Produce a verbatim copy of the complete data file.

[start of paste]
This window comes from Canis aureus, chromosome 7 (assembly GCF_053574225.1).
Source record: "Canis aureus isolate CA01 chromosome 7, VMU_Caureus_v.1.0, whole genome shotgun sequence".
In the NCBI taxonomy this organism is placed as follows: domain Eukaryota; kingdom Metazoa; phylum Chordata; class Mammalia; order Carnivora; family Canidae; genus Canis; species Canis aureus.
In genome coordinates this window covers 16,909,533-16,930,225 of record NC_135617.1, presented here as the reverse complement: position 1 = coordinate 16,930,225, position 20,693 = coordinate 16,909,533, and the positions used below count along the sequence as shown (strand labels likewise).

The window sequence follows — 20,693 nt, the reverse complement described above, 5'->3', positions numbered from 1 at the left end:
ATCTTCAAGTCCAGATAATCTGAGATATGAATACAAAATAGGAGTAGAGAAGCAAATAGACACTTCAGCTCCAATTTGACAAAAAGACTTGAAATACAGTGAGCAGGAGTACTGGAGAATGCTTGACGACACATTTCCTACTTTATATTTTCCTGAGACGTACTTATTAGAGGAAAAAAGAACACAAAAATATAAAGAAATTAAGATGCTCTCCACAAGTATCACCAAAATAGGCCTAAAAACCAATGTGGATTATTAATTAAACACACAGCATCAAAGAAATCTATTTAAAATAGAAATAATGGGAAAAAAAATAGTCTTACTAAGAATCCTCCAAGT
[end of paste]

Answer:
This window comes from Canis aureus, chromosome 7 (assembly GCF_053574225.1).
Source record: "Canis aureus isolate CA01 chromosome 7, VMU_Caureus_v.1.0, whole genome shotgun sequence".
In the NCBI taxonomy this organism is placed as follows: domain Eukaryota; kingdom Metazoa; phylum Chordata; class Mammalia; order Carnivora; family Canidae; genus Canis; species Canis aureus.
In genome coordinates this window covers 16,909,533-16,930,225 of record NC_135617.1, presented here as the reverse complement: position 1 = coordinate 16,930,225, position 20,693 = coordinate 16,909,533, and the positions used below count along the sequence as shown (strand labels likewise).

The window sequence follows — 20,693 nt, the reverse complement described above, 5'->3', positions numbered from 1 at the left end:
ATCTTCAAGTCCAGATAATCTGAGATATGAATACAAAATAGGAGTAGAGAAGCAAATAGACACTTCAGCTCCAATTTGACAAAAAGACTTGAAATACAGTGAGCAGGAGTACTGGAGAATGCTTGACGACACATTTCCTACTTTATATTTTCCTGAGACGTACTTATTAGAGGAAAAAAGAACACAAAAATATAAAGAAATTAAGATGCTCTCCACAAGTATCACCAAAATAGGCCTAAAAACCAATGTGGATTATTAATTAAACACACAGCATCAAAGAAATCTATTTAAAATAGAAATAATGGGAAAAAAAATAGTCTTACTAAGAATCCTCCAAGT